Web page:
Last night brought us the final episode of what may be the greatest ever satire of the American workplace—The Office. Seinfeld, that is how you do a series finale.
In its honor, I bring you one of my favorite clips from my favorite episodes from show’s nine-year run, Diversity Day. If this doesn’t make your employment law skin crawl, nothing will:
Here are 59 other reasons we’re going to miss The Office.
Here’s the rest of what I read this week: Discrimination
Social Media & Workplace Technology
HR & Employee Relations
Wage & Hour
The New England Patriots recently cut defensive tackle Kyle Love. This news is not worthy of consideration on an employment law blog until I tell you the reason the Pats cut him. According to FoxNews, the Pats cut him two weeks after his diagnosis with Type 2 diabetes out of a concern over his “recovery time.”
If I’m Kyle Love’s agent, I’m finding him the best employment lawyer possible to argue that the Patriots cut him because of his diabetes, a protected disability.
Yesterday, the EEOC conveniently published guidance on the employment rights of people with specific disabilities. One of the specific disabilities for which the EEOC published new guidance is diabetes.
According to the EEOC, there is little doubt that diabetes is a disability protected and covered by the ADA:
As a result of changes made by the ADAAA, individuals who have diabetes should easily be found to have a disability within the meaning of the first part of the ADA’s definition of disability because they are substantially limited in the major life activity of endocrine function. Additionally, because the determination of whether an impairment is a disability is made without regard to the ameliorative effects of mitigating measures, diabetes is a disability even if insulin, medication, or diet controls a person’s blood glucose levels. An individual with a past history of diabetes (for example, gestational diabetes) also has a disability within the meaning of the ADA. Finally, an individual is covered under the third (“regarded as”) prong of the definition of disability if an employer takes a prohibited action (for example, refuses to hire or terminates the individual) because of diabetes or because the employer believes the individual has diabetes.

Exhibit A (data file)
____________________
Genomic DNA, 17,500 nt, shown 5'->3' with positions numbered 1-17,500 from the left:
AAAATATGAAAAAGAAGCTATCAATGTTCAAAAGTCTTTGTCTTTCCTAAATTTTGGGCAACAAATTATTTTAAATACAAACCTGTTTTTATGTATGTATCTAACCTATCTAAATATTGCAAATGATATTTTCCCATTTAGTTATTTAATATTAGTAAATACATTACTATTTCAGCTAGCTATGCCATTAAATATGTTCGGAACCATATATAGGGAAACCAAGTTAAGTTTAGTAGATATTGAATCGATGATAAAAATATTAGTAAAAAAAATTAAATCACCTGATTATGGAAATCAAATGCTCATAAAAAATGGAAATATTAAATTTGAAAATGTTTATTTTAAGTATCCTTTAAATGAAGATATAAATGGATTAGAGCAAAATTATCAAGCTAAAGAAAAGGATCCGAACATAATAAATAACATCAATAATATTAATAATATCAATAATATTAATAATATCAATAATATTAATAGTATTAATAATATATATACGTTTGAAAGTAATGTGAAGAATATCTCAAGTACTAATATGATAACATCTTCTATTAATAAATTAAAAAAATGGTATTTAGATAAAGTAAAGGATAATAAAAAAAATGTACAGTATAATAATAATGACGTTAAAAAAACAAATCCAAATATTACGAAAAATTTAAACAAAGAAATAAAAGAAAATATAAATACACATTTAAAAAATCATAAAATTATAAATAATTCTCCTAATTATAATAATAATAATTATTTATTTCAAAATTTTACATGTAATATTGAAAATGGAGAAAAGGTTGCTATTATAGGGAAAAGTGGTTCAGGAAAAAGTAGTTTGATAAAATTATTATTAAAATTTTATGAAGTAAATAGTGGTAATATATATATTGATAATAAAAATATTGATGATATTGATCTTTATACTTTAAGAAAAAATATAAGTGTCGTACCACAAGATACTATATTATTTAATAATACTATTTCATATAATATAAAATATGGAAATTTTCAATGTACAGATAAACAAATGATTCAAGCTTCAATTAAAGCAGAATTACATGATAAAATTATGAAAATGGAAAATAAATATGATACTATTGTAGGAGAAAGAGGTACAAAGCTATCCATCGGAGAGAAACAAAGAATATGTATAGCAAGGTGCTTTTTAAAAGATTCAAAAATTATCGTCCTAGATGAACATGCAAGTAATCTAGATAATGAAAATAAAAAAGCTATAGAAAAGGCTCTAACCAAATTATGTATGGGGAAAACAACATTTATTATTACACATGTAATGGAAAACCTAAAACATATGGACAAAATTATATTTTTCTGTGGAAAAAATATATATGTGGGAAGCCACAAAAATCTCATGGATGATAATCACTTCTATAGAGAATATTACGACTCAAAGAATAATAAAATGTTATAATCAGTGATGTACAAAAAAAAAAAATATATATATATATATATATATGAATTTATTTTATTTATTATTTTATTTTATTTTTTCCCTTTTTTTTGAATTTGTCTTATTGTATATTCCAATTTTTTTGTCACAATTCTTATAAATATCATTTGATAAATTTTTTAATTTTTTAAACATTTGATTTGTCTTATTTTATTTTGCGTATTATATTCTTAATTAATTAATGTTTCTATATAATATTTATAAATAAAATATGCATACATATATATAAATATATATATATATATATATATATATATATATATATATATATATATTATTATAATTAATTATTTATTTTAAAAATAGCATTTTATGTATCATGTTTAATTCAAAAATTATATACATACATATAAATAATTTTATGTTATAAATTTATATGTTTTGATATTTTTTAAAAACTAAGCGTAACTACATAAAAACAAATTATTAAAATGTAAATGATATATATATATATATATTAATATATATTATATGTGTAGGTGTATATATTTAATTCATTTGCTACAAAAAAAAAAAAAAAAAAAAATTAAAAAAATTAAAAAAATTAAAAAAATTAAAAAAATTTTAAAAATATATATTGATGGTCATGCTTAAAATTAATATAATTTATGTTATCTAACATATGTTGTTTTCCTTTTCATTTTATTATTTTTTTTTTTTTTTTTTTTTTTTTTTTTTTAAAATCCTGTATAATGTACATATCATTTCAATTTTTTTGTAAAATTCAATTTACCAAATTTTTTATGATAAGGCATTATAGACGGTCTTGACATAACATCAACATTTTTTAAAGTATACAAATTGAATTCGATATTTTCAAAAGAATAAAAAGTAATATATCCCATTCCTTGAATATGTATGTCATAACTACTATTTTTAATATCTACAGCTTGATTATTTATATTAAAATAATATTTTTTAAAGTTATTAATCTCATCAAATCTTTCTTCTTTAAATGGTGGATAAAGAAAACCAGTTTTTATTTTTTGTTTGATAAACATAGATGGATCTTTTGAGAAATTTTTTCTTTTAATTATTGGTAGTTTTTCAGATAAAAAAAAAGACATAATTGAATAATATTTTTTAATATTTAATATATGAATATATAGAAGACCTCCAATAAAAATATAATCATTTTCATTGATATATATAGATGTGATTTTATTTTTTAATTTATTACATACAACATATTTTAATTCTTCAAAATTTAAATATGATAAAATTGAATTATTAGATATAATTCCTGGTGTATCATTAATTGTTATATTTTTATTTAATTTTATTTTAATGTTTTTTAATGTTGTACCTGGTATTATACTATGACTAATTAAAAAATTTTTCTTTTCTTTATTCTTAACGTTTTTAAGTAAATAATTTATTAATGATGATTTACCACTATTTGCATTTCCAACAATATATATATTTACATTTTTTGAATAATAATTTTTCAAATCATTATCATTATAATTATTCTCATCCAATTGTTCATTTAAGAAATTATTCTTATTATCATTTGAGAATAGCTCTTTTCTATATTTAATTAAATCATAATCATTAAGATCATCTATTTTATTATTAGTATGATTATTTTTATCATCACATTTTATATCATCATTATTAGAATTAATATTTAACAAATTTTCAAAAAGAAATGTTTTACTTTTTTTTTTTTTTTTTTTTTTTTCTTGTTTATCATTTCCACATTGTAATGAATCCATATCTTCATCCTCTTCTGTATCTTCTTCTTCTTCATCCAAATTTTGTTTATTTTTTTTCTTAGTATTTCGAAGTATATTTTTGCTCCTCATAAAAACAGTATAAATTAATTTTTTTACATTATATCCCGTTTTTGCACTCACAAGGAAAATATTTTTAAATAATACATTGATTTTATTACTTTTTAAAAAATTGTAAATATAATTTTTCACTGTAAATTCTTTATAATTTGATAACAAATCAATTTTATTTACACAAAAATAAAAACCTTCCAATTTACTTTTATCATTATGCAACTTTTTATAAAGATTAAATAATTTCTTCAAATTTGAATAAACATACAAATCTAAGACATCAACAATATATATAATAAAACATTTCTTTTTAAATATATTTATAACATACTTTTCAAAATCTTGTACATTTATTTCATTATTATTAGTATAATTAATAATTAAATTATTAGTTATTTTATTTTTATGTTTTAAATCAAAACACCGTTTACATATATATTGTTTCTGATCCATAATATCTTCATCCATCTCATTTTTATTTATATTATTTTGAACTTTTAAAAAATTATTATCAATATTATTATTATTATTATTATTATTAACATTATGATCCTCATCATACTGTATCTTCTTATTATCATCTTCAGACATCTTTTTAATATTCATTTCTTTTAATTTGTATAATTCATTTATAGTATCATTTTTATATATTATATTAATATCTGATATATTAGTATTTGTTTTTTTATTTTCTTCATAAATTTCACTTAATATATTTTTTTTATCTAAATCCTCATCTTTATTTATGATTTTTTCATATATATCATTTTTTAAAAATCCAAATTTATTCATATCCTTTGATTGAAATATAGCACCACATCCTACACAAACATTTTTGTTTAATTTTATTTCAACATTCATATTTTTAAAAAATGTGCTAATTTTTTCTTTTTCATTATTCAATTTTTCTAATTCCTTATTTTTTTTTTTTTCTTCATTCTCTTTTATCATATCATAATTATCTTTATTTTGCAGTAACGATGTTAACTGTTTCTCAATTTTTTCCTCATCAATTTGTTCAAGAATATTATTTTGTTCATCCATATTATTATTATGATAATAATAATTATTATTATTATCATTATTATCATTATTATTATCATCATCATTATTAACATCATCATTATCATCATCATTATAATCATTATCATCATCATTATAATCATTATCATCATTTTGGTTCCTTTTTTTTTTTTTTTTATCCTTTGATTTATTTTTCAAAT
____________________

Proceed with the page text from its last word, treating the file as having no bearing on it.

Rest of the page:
Given the timing of the Patriots’s decision, coupled both with its apparent failure to offer any kind of accommodation for Kyle Love’s disability, and the stated reason for its decision, Kyle Love appears to have a strong disability discrimination case. Had the Patriots called me, I would have counseled against cutting him, at least at this time and in this manner.
Consider Kyle Love’s problem in light of this hypothetical, provided by the EEOC in its diabetes guidance:
When an actor forgets his lines and stumbles during several recent play rehearsals, he explains that the fluctuating rehearsal times are interfering with when he eats and takes his insulin. Because there is no reason to believe that the actor poses a direct threat, the director cannot terminate the actor or replace him with an understudy; rather, the director should consider whether rehearsals can be held at a set time and/or whether the actor can take a break when needed to eat, monitor his glucose, or administer his insulin.
It is an understatement to characterize this termination—undertaken without any apparent consideration of whether the team could accommodate the diabetes—as high risk.
Jeffrey Nye made me aware of this story on Twitter last night, and asked, “The Patriots cut Kyle Love because he has diabetes. How can they do that?”
They can’t (or at least shouldn’t be able to in the manner in which they did it). It would not surprise me in the least if, given the high profile nature of this employment decision, the EEOC takes up Kyle Love’s cause to further its mission of disability-rights awareness.